New York City has hundreds of parks and there is plenty to do outdoors, from birding to hiking to kayaking. Check it out:
New York City may not seem like a likely place to go bird watching but if you’re paying attention, you can see some of the more than 200 species of birds in the City. New York City is in the Atlantic Flyway so migratory birds come through on their seasonal patterns.
Some common species in New York City are: American robins, red tailed hawks, gray catbirds, and cardinals.
If you look closely, you may be treated to some of the City’s less common species, such as blackburnian warblers, broadbill sandpiper and calliope hummingbirds.
Canoeing and Kayaking
For some great views of the city as well as a little exercise, grab a canoe or kayak and hit the water.
There are a surprising number of boathouses in New York City, some offering free rowing sessions. For more information, check out Time Out New York’s list of canoeing and kayaking resources. Check out the NYC parks website for information on the 160 square mile New York City Water Trail.
There are quite a few hiking options in and around New York City. From urban trails to woodland paths, there is a hike for just about everyone. Check out this list of trails.
Jamaica Bay Wildlife Refuge
Located in Brooklyn and Queens, Jamaica Bay Wildlife Refuge is over 9,000 acres. Rich in plant and animal life with trails, marshes, beaches and ponds, the Refuge is peaceful getaway from the City.
Activities at Jamaica Bay Wildlife Refuge include archery, swimming, biking, boating, birding, walking and more. Find out more about Jamaica Bay Wildlife Refuge, including their programs offered year round guided tours of the park at National Park Service and New York Harbor Parks.
Manhattan Waterfront Greenway
The Manhattan Waterfront Greenway is a 32 mile walking, cycling and rollerblading/skating route running around the entire island.
The greenway is separated from motor traffic and, for the most part, runs along the waterfront, sometimes through parks and recreational areas. It is part urban promenade and part nature promenade as parts of it run along city streets. However, it still provides beautiful scenery along the water, city parks and open spaces.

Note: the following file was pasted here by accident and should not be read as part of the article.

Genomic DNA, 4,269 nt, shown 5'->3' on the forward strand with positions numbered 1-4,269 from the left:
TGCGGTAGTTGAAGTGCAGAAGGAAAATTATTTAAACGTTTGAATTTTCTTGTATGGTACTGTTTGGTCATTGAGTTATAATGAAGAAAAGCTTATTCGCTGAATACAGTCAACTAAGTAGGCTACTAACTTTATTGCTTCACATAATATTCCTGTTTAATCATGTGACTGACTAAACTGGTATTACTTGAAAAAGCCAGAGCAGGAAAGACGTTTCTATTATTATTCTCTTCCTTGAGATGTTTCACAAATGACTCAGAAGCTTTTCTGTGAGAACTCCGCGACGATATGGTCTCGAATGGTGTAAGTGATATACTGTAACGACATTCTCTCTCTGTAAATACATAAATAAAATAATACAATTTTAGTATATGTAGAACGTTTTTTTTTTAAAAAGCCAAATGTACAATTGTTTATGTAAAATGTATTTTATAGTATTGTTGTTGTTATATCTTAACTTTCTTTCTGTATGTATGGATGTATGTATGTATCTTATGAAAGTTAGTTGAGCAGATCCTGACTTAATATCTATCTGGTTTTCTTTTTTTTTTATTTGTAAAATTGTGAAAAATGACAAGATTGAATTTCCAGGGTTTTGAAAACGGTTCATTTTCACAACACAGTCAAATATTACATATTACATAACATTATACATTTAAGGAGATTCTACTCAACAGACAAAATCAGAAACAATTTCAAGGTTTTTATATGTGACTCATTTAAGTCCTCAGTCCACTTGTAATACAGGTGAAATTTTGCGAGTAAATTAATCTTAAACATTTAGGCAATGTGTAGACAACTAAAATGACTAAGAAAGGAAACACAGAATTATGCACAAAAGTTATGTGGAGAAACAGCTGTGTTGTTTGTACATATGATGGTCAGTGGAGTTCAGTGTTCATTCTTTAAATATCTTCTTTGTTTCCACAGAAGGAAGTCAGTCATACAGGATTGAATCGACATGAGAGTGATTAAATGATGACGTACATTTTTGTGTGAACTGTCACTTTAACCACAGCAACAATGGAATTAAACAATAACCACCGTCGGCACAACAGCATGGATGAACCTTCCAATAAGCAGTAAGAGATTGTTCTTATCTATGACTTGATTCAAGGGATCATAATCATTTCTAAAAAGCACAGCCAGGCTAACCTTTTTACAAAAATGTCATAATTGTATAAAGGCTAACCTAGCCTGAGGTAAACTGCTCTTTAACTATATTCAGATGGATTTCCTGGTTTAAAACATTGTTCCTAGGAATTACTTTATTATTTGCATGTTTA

The New York Botanical Gardens is 250 acres of diverse plant life. It encompasses 50 different gardens and plant collections, wetlands, a native forest with trees over 200 years old, a rock garden, a wrought iron greenhouse dating back to 1890 and more.
It is open year round and offers seasonal exhibitions as well as hand on activities and classes.
Located in the heart of Manhattan, Central Park offers a quite, nature refuge in the middle of the hustle and bustle of the city. There are plenty of activities to enjoy in the park, including soaking in the sun on a soft patch of grass.
With lakes, ponds, walking biking and rollerblading paths, ice skating rinks, row boats, a swimming pool, the Central Park Zoo, the Central Park Conservatory Garden, a wildlife sanctuary, woods, a reservoir, and rock climbing, it is easy to forget you are in the heart of Manhattan.
The Greenbelt is 2,800 acres of parkland, forested hills and wetlands located in the middle of Staten Island. It is made up of traditional parks as well as natural areas allowing visitors a nice range of activities from golf and baseball to hiking and birdwatching.
The Greenbelt also offers a lot of organized activities such as yoga, tai chi, guided hikes and educational activities. It also has a Victorian Carousal to ride and is home to Todt Hill, the tallest peak on the United States eastern seaboard south of Maine (409 feet about sea level).
New York City is home to some over 1500 parks, many with great nature resources. If you would like information about walking tours, educational programs, trail maps, recreational activities in the City’s parks, visit one of the 15 Urban Park Ranger Nature Centers in the City.